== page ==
The search for a site for a new federal courthouse in Spokane was in full swing in 1961. Federal agencies needed more office space than was available at the old federal building, which also housed the downtown U.S. Post Office. The post office and the federal court system also needed more space.
The city of Spokane was also hoping to build a new City Hall to replace the 1913 building at Wall Street and Spokane Falls Boulevard. A consulting firm suggested that a new City Hall and a new federal building be built together in a single complex.
But Spokane citizens failed to pass a $10.4 million bond to implement the consultant’s plan, and the federal building plan couldn’t wait. The General Services Administration chose the lot next to the venerable 1909 post office on Riverside Avenue.
Two buildings, the 1890 Dodd Block and the 1904 YWCA, stood on the site, but the structures didn’t inspire the preservation push that other old buildings did. The Dodd Block was a commercial strip of brick storefronts on Riverside Avenue facing the Review Tower, the headquarters of The Spokesman-Review. The YWCA building, facing Main Avenue, was the former Spokane Amateur Athletic Club.
Once those two buildings were demolished, building began with excavation more than 46 feet deep to establish proper footings for the nine-story building. The building would comply with the GSA’s Guiding Principles for Federal Architecture, a 1962 document written by future New York Sen. Daniel Patrick Moynihan, who was then working in the Department of Labor. The document stated that architecture of federal buildings should reflect the “dignity, enterprise, vigor and stability” of the government.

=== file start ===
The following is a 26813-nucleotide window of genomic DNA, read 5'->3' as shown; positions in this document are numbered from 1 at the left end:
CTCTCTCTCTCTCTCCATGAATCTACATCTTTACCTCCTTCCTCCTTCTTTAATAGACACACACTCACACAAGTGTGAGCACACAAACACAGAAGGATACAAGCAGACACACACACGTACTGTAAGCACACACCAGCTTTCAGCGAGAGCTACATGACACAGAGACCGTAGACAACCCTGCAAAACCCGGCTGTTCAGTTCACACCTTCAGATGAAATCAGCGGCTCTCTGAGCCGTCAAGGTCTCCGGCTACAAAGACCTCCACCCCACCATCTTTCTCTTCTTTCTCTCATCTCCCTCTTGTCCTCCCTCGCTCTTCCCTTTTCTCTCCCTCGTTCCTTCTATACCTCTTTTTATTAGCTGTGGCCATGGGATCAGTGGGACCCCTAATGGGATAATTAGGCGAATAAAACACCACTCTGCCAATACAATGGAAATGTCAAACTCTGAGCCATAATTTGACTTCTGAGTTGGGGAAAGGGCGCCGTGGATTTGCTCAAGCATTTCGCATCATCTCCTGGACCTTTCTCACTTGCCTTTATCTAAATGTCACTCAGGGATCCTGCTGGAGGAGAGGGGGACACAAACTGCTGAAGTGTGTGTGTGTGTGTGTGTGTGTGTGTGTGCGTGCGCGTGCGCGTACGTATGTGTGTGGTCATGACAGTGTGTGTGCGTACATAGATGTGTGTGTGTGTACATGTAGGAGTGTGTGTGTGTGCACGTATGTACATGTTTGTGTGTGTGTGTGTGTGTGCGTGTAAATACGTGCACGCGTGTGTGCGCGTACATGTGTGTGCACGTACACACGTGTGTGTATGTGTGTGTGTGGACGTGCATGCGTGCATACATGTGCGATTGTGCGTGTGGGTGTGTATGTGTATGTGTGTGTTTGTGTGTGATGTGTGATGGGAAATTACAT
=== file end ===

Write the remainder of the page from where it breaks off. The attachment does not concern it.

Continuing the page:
Two architectural firms – Culler, Gale, Martell, Morrie & Davis, and McClure, Adkison, Walker & McGough – teamed to create the design. Even before the building opened, locals and other architects both panned and praised the aesthetics of the building. People picked apart every detail, from the color of the brick to the size of the windows to the gently flaring cornice at the top.
The building underwent a $45 million renovation in 2012 with extensive updates to the heating and cooling system.
The building was renamed the Thomas S. Foley United States Courthouse in 2001.
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